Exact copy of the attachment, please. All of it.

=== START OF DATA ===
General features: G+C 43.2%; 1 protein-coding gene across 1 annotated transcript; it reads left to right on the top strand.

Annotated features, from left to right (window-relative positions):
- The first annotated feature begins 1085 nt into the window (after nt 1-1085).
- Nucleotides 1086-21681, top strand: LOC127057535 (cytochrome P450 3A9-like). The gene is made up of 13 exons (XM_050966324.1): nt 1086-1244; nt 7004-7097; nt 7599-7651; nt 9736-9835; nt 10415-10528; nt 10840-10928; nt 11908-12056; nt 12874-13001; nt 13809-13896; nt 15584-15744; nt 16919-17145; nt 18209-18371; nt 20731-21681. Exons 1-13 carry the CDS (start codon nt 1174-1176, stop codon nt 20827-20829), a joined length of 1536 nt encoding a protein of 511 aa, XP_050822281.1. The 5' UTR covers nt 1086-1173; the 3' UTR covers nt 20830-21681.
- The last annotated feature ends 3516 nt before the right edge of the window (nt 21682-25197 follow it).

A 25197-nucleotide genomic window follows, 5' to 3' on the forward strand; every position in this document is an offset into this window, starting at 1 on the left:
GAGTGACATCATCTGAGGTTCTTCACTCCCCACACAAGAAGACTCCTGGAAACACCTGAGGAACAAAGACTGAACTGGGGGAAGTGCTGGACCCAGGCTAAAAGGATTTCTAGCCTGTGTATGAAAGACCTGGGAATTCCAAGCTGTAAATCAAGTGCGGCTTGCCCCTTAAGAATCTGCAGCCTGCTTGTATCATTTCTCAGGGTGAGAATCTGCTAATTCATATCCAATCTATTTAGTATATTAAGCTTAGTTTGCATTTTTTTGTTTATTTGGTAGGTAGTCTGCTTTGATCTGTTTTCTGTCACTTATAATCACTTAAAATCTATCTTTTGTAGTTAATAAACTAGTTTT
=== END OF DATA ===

General features: G+C 43.2%; 1 protein-coding gene across 1 annotated transcript; it reads left to right on the top strand.

Annotated features, from left to right (window-relative positions):
- The first annotated feature begins 1085 nt into the window (after nt 1-1085).
- Nucleotides 1086-21681, top strand: LOC127057535 (cytochrome P450 3A9-like). The gene is made up of 13 exons (XM_050966324.1): nt 1086-1244; nt 7004-7097; nt 7599-7651; nt 9736-9835; nt 10415-10528; nt 10840-10928; nt 11908-12056; nt 12874-13001; nt 13809-13896; nt 15584-15744; nt 16919-17145; nt 18209-18371; nt 20731-21681. Exons 1-13 carry the CDS (start codon nt 1174-1176, stop codon nt 20827-20829), a joined length of 1536 nt encoding a protein of 511 aa, XP_050822281.1. The 5' UTR covers nt 1086-1173; the 3' UTR covers nt 20830-21681.
- The last annotated feature ends 3516 nt before the right edge of the window (nt 21682-25197 follow it).

A 25197-nucleotide genomic window follows, 5' to 3' on the forward strand; every position in this document is an offset into this window, starting at 1 on the left:
GAGTGACATCATCTGAGGTTCTTCACTCCCCACACAAGAAGACTCCTGGAAACACCTGAGGAACAAAGACTGAACTGGGGGAAGTGCTGGACCCAGGCTAAAAGGATTTCTAGCCTGTGTATGAAAGACCTGGGAATTCCAAGCTGTAAATCAAGTGCGGCTTGCCCCTTAAGAATCTGCAGCCTGCTTGTATCATTTCTCAGGGTGAGAATCTGCTAATTCATATCCAATCTATTTAGTATATTAAGCTTAGTTTGCATTTTTTTGTTTATTTGGTAGGTAGTCTGCTTTGATCTGTTTTCTGTCACTTATAATCACTTAAAATCTATCTTTTGTAGTTAATAAACTAGTTTT